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Commercial Lease Can Waive Tenant’s Right To Seek “Yellowstone” Relief

When the tenant under a commercial lease violates a provision of the lease, the landlord may serve a notice to cure the violation, stating that the lease will be terminated unless the violation is cured within a specified period of time.  What if the tenant disputes that it has violated the lease?  If it does nothing and allows the cure period to expire without action, it risks losing the benefits of what could be a favorable lease.  On the other hand, the tenant may not wish to expend money and effort to cure what it asserts is a non-existent breach.  To resolve this dilemma, in 1968 New York’s highest court authorized commercial tenants who have received a notice to cure or notice of default to bring a lawsuit asking the court to suspend the running of the cure period until the court determines whether a violation of the lease has occurred.  This type of relief is referred to as a Yellowstone injunction, after the case in which it was first recognized.  (Residential tenants in New York City, including both cooperative owners and renters, do not need this protection because the Legislature has provided by statute that they will be given an opportunity to cure any breach before their lease is terminated.)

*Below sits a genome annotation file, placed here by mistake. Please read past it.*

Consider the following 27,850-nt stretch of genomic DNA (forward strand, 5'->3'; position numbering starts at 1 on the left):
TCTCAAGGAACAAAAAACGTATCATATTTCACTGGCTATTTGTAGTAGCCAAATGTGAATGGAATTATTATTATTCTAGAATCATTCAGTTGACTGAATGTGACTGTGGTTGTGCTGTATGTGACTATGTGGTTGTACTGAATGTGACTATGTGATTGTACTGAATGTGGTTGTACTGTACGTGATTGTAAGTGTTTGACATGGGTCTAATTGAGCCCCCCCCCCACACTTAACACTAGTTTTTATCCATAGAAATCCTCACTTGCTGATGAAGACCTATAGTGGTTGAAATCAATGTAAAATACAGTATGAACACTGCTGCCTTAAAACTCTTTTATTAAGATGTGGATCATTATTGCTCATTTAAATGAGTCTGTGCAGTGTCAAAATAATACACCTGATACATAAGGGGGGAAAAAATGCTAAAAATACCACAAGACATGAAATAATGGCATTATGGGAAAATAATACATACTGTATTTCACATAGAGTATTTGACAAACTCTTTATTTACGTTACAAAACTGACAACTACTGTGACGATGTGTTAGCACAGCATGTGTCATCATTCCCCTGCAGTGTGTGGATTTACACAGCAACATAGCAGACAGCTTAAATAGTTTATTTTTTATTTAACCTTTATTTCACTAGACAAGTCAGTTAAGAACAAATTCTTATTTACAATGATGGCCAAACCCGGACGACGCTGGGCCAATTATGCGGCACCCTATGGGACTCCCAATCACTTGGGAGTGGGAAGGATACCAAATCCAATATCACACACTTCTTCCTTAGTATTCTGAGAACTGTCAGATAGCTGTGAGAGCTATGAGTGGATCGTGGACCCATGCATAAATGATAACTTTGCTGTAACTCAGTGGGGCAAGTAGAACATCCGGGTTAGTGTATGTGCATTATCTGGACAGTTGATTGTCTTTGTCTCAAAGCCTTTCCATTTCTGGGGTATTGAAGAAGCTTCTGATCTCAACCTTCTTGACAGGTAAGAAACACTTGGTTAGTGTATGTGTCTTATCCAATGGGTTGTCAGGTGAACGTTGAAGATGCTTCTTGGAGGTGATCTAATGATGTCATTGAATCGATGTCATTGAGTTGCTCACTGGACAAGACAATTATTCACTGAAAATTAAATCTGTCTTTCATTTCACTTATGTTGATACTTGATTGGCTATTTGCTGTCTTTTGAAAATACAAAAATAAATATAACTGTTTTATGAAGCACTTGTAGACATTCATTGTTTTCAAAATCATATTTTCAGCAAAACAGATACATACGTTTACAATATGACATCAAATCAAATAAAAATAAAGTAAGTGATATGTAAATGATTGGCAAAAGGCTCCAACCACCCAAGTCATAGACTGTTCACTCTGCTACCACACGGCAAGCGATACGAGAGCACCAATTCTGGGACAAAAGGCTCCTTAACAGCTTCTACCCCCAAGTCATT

In 159 MP Corp. v. Redbridge Bedford Corp., 2019 N.Y. LEXIS 1310, 2019 N.Y. Slip Op. 3526 (May 7, 2019), the Court of Appeals upheld a commercial lease provision in which the tenant waived the right to seek a Yellowstone injunction in the event of a future dispute with the landlord.  Instead, the parties agreed that any disputes arising from a notice given under the lease would be resolved in summary proceedings in landlord-tenant court.  In a 4-3 decision, the court rejected the tenant’s argument that the waiver was contrary to public policy, because the tenant still retained some recourse in court to resolve disputes.  In light of this decision, one can expect commercial landlords to seek to include similar provisions in future leases.